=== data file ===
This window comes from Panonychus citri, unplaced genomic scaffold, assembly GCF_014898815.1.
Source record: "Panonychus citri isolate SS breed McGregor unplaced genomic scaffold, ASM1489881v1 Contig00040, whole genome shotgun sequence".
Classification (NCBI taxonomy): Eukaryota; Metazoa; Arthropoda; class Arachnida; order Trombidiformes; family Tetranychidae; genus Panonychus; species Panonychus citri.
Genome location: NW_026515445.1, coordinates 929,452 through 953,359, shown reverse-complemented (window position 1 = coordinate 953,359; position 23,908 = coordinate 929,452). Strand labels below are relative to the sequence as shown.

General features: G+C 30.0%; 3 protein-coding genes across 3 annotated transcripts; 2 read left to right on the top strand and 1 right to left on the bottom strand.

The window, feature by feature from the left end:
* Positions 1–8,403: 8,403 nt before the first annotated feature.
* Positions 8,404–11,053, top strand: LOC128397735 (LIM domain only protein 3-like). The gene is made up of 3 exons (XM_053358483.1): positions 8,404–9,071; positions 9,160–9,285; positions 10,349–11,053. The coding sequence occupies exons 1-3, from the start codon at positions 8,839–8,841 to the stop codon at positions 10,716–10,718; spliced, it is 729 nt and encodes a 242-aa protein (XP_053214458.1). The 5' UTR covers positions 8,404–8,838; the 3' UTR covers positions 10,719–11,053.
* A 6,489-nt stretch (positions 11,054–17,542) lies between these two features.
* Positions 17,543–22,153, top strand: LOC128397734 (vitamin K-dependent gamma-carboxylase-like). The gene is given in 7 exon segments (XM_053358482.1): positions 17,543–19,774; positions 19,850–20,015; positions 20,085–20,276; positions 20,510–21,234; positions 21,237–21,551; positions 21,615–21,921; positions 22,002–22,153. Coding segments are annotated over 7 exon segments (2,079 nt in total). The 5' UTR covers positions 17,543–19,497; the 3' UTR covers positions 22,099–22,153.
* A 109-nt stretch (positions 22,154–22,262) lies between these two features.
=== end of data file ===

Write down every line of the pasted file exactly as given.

This window comes from Panonychus citri, unplaced genomic scaffold, assembly GCF_014898815.1.
Source record: "Panonychus citri isolate SS breed McGregor unplaced genomic scaffold, ASM1489881v1 Contig00040, whole genome shotgun sequence".
Classification (NCBI taxonomy): Eukaryota; Metazoa; Arthropoda; class Arachnida; order Trombidiformes; family Tetranychidae; genus Panonychus; species Panonychus citri.
Genome location: NW_026515445.1, coordinates 929,452 through 953,359, shown reverse-complemented (window position 1 = coordinate 953,359; position 23,908 = coordinate 929,452). Strand labels below are relative to the sequence as shown.

General features: G+C 30.0%; 3 protein-coding genes across 3 annotated transcripts; 2 read left to right on the top strand and 1 right to left on the bottom strand.

The window, feature by feature from the left end:
* Positions 1–8,403: 8,403 nt before the first annotated feature.
* Positions 8,404–11,053, top strand: LOC128397735 (LIM domain only protein 3-like). The gene is made up of 3 exons (XM_053358483.1): positions 8,404–9,071; positions 9,160–9,285; positions 10,349–11,053. The coding sequence occupies exons 1-3, from the start codon at positions 8,839–8,841 to the stop codon at positions 10,716–10,718; spliced, it is 729 nt and encodes a 242-aa protein (XP_053214458.1). The 5' UTR covers positions 8,404–8,838; the 3' UTR covers positions 10,719–11,053.
* A 6,489-nt stretch (positions 11,054–17,542) lies between these two features.
* Positions 17,543–22,153, top strand: LOC128397734 (vitamin K-dependent gamma-carboxylase-like). The gene is given in 7 exon segments (XM_053358482.1): positions 17,543–19,774; positions 19,850–20,015; positions 20,085–20,276; positions 20,510–21,234; positions 21,237–21,551; positions 21,615–21,921; positions 22,002–22,153. Coding segments are annotated over 7 exon segments (2,079 nt in total). The 5' UTR covers positions 17,543–19,497; the 3' UTR covers positions 22,099–22,153.
* A 109-nt stretch (positions 22,154–22,262) lies between these two features.